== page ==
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The Letter
Under the sturdy direction of three time Oscar winner William Wyler, the Queen of Warner Brothers offers one of her most duplicitous characters in a chilling melodrama from 1940 called The Letter, a film that has become an icon in the melodrama genre and so engaged audiences and critics that it earned seven Oscar nominations, including Best Picture.

Bette Davis turns in another of her icy performances as Leslie Crosbie, the wife of a rubber plantation owner in Malaysia, who is observed shooting a man multiple times in the opening scene and then claiming later to her husband, attorney, and to authorities that she shot the man in self-defense, Even though the viewer knows the man was not shot in self-defense, Leslie's well-rehearsed story has everyone else convinced...until a copy of a letter turns up written by Leslie to the deceased the day he died proves otherwise, and ends up in the hands of Leslie's attorney, who learns the deceased's widow wants $10,000 for the original.

The film is based on a play by W. Somerset Maugham that opened on Broadway on September 26, 1925 with theater legend Katherine Cornell playing Leslie. Howard W. Koch's adaptation to the screen effectively opens up the story beyond the Crosbie living room and a courtroom. It's not a typical murder mystery because we see what happens right at the beginning, but we're amazed as we watch everyone around Leslie automatically believe everything this woman says. We see a woman in complete self-preservation mode from the beginning of the film to the end, not caring what she has to do or who she has to hurt to save her own neck. Loved the moment when her lawyer, Howard Joyce, beautifully played by James Stephenson, puts the pieces together and in order to avoid answering anymore of his questions, Leslie pretends to faint.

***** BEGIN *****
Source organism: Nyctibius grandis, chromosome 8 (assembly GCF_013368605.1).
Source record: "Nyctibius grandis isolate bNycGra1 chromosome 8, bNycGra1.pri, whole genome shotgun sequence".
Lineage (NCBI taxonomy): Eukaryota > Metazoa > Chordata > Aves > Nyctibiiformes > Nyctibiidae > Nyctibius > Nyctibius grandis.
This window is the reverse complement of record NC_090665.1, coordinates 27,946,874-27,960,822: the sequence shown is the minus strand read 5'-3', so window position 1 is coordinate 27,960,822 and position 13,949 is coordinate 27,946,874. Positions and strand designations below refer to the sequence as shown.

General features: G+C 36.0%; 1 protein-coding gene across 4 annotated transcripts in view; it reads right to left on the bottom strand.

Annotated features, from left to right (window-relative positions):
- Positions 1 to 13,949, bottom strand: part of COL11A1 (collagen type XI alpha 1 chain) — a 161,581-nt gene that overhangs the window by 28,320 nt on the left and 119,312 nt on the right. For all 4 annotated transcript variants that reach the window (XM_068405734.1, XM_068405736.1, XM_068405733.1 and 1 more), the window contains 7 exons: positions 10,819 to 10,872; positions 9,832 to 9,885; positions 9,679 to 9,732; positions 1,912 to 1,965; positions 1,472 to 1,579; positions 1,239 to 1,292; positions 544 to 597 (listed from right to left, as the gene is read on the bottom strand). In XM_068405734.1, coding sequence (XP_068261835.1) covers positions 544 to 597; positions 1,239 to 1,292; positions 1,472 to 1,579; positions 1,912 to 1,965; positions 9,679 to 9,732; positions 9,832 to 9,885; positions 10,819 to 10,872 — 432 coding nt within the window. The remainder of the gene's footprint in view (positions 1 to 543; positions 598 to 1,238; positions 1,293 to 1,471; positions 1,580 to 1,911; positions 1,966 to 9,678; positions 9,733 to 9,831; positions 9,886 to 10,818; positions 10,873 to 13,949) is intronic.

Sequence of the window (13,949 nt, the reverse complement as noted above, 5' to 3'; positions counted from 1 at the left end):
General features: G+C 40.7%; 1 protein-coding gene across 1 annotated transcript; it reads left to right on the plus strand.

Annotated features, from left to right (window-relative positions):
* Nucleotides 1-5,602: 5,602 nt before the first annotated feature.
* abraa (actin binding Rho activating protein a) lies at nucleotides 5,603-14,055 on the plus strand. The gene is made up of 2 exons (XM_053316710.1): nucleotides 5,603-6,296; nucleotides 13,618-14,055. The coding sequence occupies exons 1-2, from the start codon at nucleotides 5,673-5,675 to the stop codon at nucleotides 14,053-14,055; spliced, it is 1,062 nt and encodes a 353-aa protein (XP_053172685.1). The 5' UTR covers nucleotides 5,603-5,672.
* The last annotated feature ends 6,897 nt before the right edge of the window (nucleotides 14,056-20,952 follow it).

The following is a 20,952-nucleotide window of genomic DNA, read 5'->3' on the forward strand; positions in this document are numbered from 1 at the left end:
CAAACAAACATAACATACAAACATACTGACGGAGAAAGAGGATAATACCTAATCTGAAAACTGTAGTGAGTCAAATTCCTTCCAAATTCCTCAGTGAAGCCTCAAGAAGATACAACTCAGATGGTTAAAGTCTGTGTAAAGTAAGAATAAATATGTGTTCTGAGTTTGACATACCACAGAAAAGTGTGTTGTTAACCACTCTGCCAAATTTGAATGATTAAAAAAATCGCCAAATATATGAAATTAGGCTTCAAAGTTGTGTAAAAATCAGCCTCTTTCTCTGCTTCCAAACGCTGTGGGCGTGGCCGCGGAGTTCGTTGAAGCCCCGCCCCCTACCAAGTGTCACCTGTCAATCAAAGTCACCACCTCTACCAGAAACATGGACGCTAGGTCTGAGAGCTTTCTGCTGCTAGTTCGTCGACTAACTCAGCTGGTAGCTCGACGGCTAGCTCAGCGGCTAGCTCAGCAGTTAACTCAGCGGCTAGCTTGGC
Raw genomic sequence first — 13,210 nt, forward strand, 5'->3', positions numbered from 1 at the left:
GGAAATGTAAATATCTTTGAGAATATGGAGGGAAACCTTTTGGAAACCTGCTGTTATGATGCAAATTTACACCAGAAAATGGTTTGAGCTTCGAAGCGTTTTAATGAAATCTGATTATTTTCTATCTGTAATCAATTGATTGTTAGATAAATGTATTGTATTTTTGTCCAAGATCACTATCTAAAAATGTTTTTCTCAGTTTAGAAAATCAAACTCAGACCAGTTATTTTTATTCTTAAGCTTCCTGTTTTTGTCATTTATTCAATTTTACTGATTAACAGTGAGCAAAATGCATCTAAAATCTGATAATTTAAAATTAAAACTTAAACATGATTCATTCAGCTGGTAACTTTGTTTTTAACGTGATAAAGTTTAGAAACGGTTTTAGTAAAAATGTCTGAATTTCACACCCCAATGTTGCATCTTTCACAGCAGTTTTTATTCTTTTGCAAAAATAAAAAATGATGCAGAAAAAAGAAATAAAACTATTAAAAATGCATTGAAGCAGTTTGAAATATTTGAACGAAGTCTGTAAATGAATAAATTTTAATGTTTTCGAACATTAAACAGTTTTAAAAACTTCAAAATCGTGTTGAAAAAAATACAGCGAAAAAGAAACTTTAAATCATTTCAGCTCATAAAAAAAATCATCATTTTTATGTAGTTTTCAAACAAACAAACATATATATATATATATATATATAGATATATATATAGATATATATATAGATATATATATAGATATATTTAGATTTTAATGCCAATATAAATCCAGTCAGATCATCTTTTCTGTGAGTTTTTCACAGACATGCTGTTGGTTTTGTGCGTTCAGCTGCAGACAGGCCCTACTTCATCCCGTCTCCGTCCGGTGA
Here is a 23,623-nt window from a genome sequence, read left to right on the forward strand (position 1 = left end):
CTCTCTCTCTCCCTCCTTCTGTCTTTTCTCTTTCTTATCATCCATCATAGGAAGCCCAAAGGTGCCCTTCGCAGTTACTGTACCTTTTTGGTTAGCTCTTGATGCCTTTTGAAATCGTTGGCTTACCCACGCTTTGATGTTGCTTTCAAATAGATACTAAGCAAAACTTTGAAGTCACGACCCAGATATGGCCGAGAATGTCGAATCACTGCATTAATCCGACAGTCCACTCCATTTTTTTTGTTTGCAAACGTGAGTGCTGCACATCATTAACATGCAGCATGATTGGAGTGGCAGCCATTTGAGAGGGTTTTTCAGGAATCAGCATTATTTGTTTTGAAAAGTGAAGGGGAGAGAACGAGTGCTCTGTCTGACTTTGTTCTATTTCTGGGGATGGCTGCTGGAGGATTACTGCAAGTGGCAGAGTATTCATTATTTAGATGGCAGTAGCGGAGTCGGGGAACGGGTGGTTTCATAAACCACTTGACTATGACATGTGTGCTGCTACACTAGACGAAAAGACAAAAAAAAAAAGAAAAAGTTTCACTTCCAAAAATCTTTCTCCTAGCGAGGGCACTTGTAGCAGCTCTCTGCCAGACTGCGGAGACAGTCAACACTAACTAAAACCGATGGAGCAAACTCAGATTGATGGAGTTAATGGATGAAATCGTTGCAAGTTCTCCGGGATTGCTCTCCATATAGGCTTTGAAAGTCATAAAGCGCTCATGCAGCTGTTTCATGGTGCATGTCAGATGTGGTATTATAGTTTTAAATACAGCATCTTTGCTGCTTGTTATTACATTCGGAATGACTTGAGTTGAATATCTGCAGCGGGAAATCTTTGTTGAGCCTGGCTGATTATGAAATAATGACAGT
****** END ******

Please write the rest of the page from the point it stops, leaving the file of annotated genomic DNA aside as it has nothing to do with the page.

Two years prior, Wyler directed Davis to an Oscar in [i][Jezebel/I] and once again, they prove to be one of the most formidable actor/director collaborators of the 1930's and 40's. There were few directors who understood Davis as well as Wyler and it is his storytelling skill combined with his trust in this gifted actress that make this film such a pleasure to watch. It's also Wyler's direction that is responsible for keeping elements of the story viable despite their predictability and a surprise or two during the final act that we actually don't see coming.

It goes without saying that Davis is dazzling here, a chilling dramatic turn that earned her the fifth of her ten career Oscar nominations. Stephenson's slick performance as attorney earned him a supporting actor nomination as well and Gale Sondergaard's performance as the widow redefines the word "creepy". I've never been so chilled to the bone through a performance where the actor doesn't say a word but Sondergaard does exactly that. Herbert Marshall was his usual dull self as Leslie's dumb-as-a-box-of-rocks husband, but Davis is so spectacular you almost don't notice. Wyler earned a richly deserved Best Director nomination as did Tony Guado for cinematography, Warren Low for film editing, and, of course, for Max Steiner's lush music. Another classic from the Davis library that is appointment viewing.